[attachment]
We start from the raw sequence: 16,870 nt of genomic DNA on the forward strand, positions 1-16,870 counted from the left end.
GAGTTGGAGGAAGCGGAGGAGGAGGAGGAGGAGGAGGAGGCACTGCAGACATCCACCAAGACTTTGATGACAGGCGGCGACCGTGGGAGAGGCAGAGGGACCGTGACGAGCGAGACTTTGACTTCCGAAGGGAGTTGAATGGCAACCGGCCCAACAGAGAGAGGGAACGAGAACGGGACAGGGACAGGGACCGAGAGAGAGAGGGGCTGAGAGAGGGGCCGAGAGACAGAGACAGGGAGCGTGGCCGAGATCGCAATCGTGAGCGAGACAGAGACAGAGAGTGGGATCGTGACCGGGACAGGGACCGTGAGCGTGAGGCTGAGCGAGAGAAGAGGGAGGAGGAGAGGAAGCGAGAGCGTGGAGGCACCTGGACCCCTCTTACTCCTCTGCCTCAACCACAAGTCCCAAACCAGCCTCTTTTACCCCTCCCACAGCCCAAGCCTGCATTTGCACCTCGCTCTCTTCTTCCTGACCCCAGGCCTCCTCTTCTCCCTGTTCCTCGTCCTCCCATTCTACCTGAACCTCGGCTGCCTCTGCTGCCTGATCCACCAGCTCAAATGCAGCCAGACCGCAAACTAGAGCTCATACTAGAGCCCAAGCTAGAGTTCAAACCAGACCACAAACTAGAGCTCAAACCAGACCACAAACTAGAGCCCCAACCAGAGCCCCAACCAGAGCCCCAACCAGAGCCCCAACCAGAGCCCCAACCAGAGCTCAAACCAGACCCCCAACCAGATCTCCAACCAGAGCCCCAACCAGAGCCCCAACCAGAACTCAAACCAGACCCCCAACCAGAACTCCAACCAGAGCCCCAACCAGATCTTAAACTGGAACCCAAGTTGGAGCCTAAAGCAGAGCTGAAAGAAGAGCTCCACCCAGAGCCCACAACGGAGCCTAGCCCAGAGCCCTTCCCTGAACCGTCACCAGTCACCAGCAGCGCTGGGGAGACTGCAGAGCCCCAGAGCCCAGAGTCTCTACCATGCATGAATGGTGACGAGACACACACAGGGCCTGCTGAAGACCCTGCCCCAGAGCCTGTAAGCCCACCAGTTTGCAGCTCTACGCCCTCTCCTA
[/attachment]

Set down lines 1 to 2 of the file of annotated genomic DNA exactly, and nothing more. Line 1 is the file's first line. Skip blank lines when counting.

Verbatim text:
We start from the raw sequence: 16,870 nt of genomic DNA on the forward strand, positions 1-16,870 counted from the left end.
GAGTTGGAGGAAGCGGAGGAGGAGGAGGAGGAGGAGGAGGCACTGCAGACATCCACCAAGACTTTGATGACAGGCGGCGACCGTGGGAGAGGCAGAGGGACCGTGACGAGCGAGACTTTGACTTCCGAAGGGAGTTGAATGGCAACCGGCCCAACAGAGAGAGGGAACGAGAACGGGACAGGGACAGGGACCGAGAGAGAGAGGGGCTGAGAGAGGGGCCGAGAGACAGAGACAGGGAGCGTGGCCGAGATCGCAATCGTGAGCGAGACAGAGACAGAGAGTGGGATCGTGACCGGGACAGGGACCGTGAGCGTGAGGCTGAGCGAGAGAAGAGGGAGGAGGAGAGGAAGCGAGAGCGTGGAGGCACCTGGACCCCTCTTACTCCTCTGCCTCAACCACAAGTCCCAAACCAGCCTCTTTTACCCCTCCCACAGCCCAAGCCTGCATTTGCACCTCGCTCTCTTCTTCCTGACCCCAGGCCTCCTCTTCTCCCTGTTCCTCGTCCTCCCATTCTACCTGAACCTCGGCTGCCTCTGCTGCCTGATCCACCAGCTCAAATGCAGCCAGACCGCAAACTAGAGCTCATACTAGAGCCCAAGCTAGAGTTCAAACCAGACCACAAACTAGAGCTCAAACCAGACCACAAACTAGAGCCCCAACCAGAGCCCCAACCAGAGCCCCAACCAGAGCCCCAACCAGAGCCCCAACCAGAGCTCAAACCAGACCCCCAACCAGATCTCCAACCAGAGCCCCAACCAGAGCCCCAACCAGAACTCAAACCAGACCCCCAACCAGAACTCCAACCAGAGCCCCAACCAGATCTTAAACTGGAACCCAAGTTGGAGCCTAAAGCAGAGCTGAAAGAAGAGCTCCACCCAGAGCCCACAACGGAGCCTAGCCCAGAGCCCTTCCCTGAACCGTCACCAGTCACCAGCAGCGCTGGGGAGACTGCAGAGCCCCAGAGCCCAGAGTCTCTACCATGCATGAATGGTGACGAGACACACACAGGGCCTGCTGAAGACCCTGCCCCAGAGCCTGTAAGCCCACCAGTTTGCAGCTCTACGCCCTCTCCTA